Understanding Different Types of Saving Accounts

A liquid emergency fund is a necessity for all American families, but liquidity usually comes at a cost. For savings accounts, that cost isn’t a fee or commission—it’s an opportunity cost. Savings accounts provide some of the worst rates of return on your money, and the more you search for yield, the less liquid your funds will be.

While a savings account won’t offer the return of stocks, you won’t have to absorb any risk. Neither will it offer the rate that bonds do, but you’ll have access to the principal. The combination of liquidity and lack of risk makes a savings account an ideal place for an emergency fund. And just because savings account interest rates are low, it doesn’t mean you shouldn’t shop around for the best yield. Understanding the different types of savings accounts will help you identify the most readily-available options.

If you need assistance with your finances, work with a professional financial advisor from Good Life Financial Advisors of Mt. Pleasant. We’re ready to help create a personalized plan for your specific needs.

Traditional Savings Accounts

The most basic of all accounts, the traditional savings account has no bells and whistles and usually offers a lousy rate of return. The upside? You’ll have access to your funds at any time and can make up to six different withdrawals or transfers per month. Most traditional savings accounts also come with a debit card for purchases and ATM visits.

Physical banks usually offer savings accounts in tandem with checking accounts because the interest rate is so low, often as little as 0.01%. If linking your savings and checking account at a single bank makes your life more convenient, this could be something to consider. Otherwise, look at online banks. With less overhead, online banks can offer high-yield savings accounts with interest rates as high as 0.65%. You’ll usually need to maintain a minimum balance to get the highest rate, but it’s a much better deal than what your traditional brick-and-mortar bank will be offering.

Money Market Accounts

Sometimes called Money Market Savings Accounts, these accounts are similar to traditional savings accounts in that you can make six transfers per month and you’ll get a debit card for convenience. Additionally, many money market accounts allow users to write checks for purchases. The best available interest rates are comparable to those of online savings accounts. However, there’s one significant drawback—tiered rates.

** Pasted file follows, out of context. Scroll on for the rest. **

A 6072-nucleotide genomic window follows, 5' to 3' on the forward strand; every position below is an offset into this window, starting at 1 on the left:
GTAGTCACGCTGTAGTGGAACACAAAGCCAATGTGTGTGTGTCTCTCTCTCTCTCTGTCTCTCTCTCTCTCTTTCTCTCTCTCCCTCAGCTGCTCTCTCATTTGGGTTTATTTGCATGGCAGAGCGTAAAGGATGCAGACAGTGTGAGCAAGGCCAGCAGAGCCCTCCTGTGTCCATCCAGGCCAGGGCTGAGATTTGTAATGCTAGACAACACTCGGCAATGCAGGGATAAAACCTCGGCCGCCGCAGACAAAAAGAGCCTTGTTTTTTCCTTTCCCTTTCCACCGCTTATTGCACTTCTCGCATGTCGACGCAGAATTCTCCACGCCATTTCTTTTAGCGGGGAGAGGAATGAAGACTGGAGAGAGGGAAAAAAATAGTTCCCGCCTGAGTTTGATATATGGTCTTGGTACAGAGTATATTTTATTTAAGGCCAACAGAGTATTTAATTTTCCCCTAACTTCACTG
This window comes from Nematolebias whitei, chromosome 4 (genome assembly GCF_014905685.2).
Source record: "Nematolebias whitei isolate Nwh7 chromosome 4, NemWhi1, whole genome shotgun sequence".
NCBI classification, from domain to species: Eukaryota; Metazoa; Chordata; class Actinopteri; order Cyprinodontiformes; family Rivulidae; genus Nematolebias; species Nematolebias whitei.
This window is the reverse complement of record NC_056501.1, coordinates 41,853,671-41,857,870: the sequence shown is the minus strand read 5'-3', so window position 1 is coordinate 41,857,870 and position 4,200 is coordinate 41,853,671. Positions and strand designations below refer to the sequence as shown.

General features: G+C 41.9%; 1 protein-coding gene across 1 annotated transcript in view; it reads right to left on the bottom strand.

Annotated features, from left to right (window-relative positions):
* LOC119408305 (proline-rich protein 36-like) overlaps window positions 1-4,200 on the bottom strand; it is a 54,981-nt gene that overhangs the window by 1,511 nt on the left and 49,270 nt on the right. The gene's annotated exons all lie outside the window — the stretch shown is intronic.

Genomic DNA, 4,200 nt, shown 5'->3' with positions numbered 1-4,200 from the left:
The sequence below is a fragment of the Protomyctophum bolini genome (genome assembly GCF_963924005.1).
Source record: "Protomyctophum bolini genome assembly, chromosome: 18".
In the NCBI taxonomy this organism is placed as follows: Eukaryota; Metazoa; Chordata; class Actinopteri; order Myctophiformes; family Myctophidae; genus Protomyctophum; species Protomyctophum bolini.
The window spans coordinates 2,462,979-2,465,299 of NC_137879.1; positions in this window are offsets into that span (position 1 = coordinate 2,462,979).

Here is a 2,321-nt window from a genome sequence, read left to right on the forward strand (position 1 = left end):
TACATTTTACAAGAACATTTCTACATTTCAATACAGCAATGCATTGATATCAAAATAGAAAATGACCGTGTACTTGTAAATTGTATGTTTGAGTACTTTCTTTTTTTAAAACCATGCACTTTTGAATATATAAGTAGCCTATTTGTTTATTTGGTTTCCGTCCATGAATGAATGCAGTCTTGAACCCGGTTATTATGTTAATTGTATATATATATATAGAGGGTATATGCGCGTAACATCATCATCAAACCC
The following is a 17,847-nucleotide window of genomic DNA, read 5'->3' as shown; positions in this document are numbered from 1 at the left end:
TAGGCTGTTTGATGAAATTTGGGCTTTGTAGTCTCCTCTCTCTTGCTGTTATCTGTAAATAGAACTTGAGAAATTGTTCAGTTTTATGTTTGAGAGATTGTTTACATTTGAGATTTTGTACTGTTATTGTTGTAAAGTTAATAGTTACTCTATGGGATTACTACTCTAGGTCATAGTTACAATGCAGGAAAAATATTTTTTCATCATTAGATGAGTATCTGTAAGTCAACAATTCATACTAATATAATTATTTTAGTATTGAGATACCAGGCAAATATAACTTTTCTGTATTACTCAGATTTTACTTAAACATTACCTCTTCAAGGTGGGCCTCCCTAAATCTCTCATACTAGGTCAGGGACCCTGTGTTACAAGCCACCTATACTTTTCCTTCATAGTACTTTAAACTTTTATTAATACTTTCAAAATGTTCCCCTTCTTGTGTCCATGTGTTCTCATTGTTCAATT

To get the best rate offered by a money market account, you’ll need to put a lot of cash into it. How much is a lot? To get the 0.6% interest rate offered by Navy Federal Credit Union, you’ll need to maintain a $250,000 minimum balance, which is a lot more than most people want to keep in a savings account.

Certificates of Deposit

Certificates of Deposit (CD) are FDIC-insured savings vehicles, but they work a little more like a bond—just without the coupon. A CD will require a lock-up period where your money will be inaccessible. Lock-up periods can be as short as 30 days or as long as 5 years, depending on your time horizon and desire for high yields. The more you put into a CD, the higher the interest rate you’ll earn. The same goes for longer lock-up periods—the longer you keep your money in the CD, the higher the interest rate you’ll be rewarded with.

CDs have an early withdrawal penalty, so you’ll need to keep your money in the account for the duration of the term. However, CDs offer the best interest rates, far beyond what you’ll find in traditional savings accounts or money market accounts. A five-year CD can often pay more than 1% with a minimum balance as low as $500. Want to work around the lock-up period? Creating a CD ladder with different accounts set to different terms can allow you to have access to a steady stream of savings while still earning the highest rates.

Cash Management Accounts

If you have uninvested cash sitting in a brokerage or retirement account, you can earn interest on those funds through a cash management account. Cash management accounts can be offered by brokerages or through third-party banks, but the concept is the same. Uninvested cash in your brokerage account can earn interest through a cash management account, often at a superior rate to a traditional savings account.

Many cash management accounts have limited restrictions on withdrawals and deposits, which draws comparisons to checking accounts. Some brokers allow account holders to write checks and make unlimited transfers without charging a fee or having a minimum balance requirement. Cash management accounts are only applicable with an accompanying brokerage account, so if you want to keep savings and investments separate, this may not be your preferred option.

Work With an Experienced Financial Advisor

We hope you have a better understanding of the different types of savings accounts. If you have any questions, reach out to a team member from Good Life Financial Advisors of Mount Pleasant today.

Disclosure

The opinions voiced are for general information only and are not intended to provide specific advice or recommendations for any individual.

An investment in the Fund is not insured or guaranteed by the Federal Deposit Insurance Corporation or any other government agency. Although the Fund seeks to preserve the value of your investment at $1.00 per share, it is possible to lose money by investing in the Fund.

CDs are FDIC insured to specific limits and offer a fixed rate of return if held to maturity, whereas investing in securities is subject to market risk including loss of principal.